Pitch Pine – Leatherleaf Palustrine Woodland
PA Ecological Group(s): Basin Wetland
State Rank: S2
These wetlands occur on shallow peat over glacial till, often in burned-over areas, and/or in small, relatively closed basins. Scattered gray birch (Betula populifolia), eastern white pine (Pinus strobus), and red maple (Acer rubrum) may also occur, although pitch pine (Pinus rigida) is usually the dominant tree. Leatherleaf (Chamaedaphne calyculata) generally forms a dense, low shrub layer. Other shrubs include black chokeberry (Photinia melanocarpa), velvetleaf blueberry (Vaccinium myrtilloides), sheep laurel (Kalmia angustifolia), Labrador-tea (Rhododendron groenlandicum), rhodora (Rhododendron canadense), black huckleberry (Gaylussacia baccata), and scattered highbush blueberry (Vaccinium corymbosum). There is a dense sphagnum layer beneath, often with cranberry (Vaccinium macrocarpon). Common herbaceous species include the sedge, (Carex trisperma), and cotton-grass (Eriophorum vaginatum). This community may grade into the pitch pine-rhodora-scrub oak barrens community, a community that is similar structurally and may contain many of the same species but is an upland type.
Imperiled because of rarity due to very restricted range, very few populations (often 20 or fewer), steep declines, or other factors making it very vulnerable to extirpation.
- Dominated by pitch pine (Pinus rigida) and leatherleaf (Chamaedaphne calyculata)
- Typically associated with scrub oak and pitch pine barrens on ridgetops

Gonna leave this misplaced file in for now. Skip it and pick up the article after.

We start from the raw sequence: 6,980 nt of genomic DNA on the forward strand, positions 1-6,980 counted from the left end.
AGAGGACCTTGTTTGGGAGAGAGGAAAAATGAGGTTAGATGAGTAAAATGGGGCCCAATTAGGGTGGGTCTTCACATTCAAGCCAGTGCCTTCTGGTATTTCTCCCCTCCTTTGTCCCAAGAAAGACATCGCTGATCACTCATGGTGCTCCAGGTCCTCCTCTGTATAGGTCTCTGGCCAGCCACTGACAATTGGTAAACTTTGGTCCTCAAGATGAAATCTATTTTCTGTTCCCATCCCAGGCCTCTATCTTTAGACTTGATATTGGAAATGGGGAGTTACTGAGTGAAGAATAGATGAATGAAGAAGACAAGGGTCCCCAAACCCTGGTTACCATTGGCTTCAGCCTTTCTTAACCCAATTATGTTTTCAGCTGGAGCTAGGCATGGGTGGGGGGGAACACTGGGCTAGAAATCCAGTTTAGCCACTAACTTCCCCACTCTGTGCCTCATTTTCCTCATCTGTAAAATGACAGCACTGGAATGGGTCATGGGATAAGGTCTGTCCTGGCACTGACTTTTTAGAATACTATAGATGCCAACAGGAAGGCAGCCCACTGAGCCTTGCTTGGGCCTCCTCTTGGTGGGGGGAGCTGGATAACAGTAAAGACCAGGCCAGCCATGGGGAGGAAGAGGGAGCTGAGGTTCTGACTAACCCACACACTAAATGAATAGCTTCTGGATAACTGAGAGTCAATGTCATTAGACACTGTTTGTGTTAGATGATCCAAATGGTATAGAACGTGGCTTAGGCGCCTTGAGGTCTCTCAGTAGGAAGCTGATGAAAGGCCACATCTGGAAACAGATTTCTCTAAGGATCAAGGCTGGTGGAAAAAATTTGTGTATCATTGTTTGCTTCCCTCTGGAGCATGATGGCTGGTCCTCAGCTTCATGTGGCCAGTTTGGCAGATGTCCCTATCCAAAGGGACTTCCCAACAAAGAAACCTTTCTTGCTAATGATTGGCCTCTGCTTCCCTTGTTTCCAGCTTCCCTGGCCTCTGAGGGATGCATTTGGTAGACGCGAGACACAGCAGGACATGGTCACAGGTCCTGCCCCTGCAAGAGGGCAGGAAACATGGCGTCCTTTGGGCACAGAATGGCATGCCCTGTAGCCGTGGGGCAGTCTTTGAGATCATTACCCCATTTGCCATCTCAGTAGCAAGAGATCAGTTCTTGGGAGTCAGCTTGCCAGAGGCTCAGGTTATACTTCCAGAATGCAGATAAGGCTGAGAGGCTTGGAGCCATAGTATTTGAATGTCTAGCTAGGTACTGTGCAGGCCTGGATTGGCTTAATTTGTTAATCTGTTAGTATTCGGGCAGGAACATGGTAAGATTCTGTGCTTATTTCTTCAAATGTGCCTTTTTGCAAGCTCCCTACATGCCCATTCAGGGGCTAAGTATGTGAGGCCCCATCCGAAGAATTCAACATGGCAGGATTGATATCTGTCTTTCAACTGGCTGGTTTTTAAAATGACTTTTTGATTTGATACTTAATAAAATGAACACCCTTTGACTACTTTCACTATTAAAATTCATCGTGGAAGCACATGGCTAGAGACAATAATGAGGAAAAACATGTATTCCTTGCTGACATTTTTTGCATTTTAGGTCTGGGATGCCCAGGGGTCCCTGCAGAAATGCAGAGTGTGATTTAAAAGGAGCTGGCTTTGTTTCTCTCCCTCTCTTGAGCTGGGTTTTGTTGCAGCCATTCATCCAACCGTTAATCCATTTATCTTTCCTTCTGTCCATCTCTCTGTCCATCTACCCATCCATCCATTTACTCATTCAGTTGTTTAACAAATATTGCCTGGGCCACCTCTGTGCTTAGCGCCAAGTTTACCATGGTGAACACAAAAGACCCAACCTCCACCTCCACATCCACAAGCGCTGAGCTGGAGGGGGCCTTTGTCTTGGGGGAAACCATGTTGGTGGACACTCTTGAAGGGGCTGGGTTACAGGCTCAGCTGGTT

- Canopy cover is between 10% and 60%
* limited to sites with higher soil calcium
Vascular plant nomenclature follows Rhoads and Block (2007). Bryophyte nomenclature follows Crum and Anderson (1981).
International Vegetation Classification Associations:USNVC Crosswalk:
NoneRepresentative Community Types:
Pitch Pine Bog (CEGL006194)
NatureServe Ecological Systems:
NatureServe Group Level:
Origin of Concept
Pennsylvania Community Code*
WP : Pitch pine – Leatherleaf Palustrine Woodland
*(DCNR 1999, Stone 2006)
Similar Ecological Communities
The dominance of pitch pine (Pinus rigida) along with leatherleaf (Chamaedaphne calyculata) distinguish Pitch Pine – Leatherleaf Palustrine Woodland from the other leatherleaf dominated community types such as Leatherleaf – Bog-rosemary Bog, Leatherleaf – Cranberry Bog, and Leatherleaf – Sedge Wetland.
Pitch Pine - Leatherleaf Palustrine Woodland
This community is often found as part of the Ridgetop Acidic Barrens complex, which is a rare ecosystem in Pennsylvania supporting rare species. Rare plant species found in this community may include Labrador-tea (Rhododendron groenlandicum) and thread rush (Juncus filiformis). Pitch Pine – Leatherleaf Palustrine Woodlands may serve as habitat for birds of open low scrub habitats, such as white-throated sparrows (Zonotrichia albicollis).
Development and fire suppression are probably the greatest threats since the type appears to need fire to maintain its species composition and open canopy. Clearing and development of adjacent land can lead to an accumulation of run-off, pollution, and sedimentation.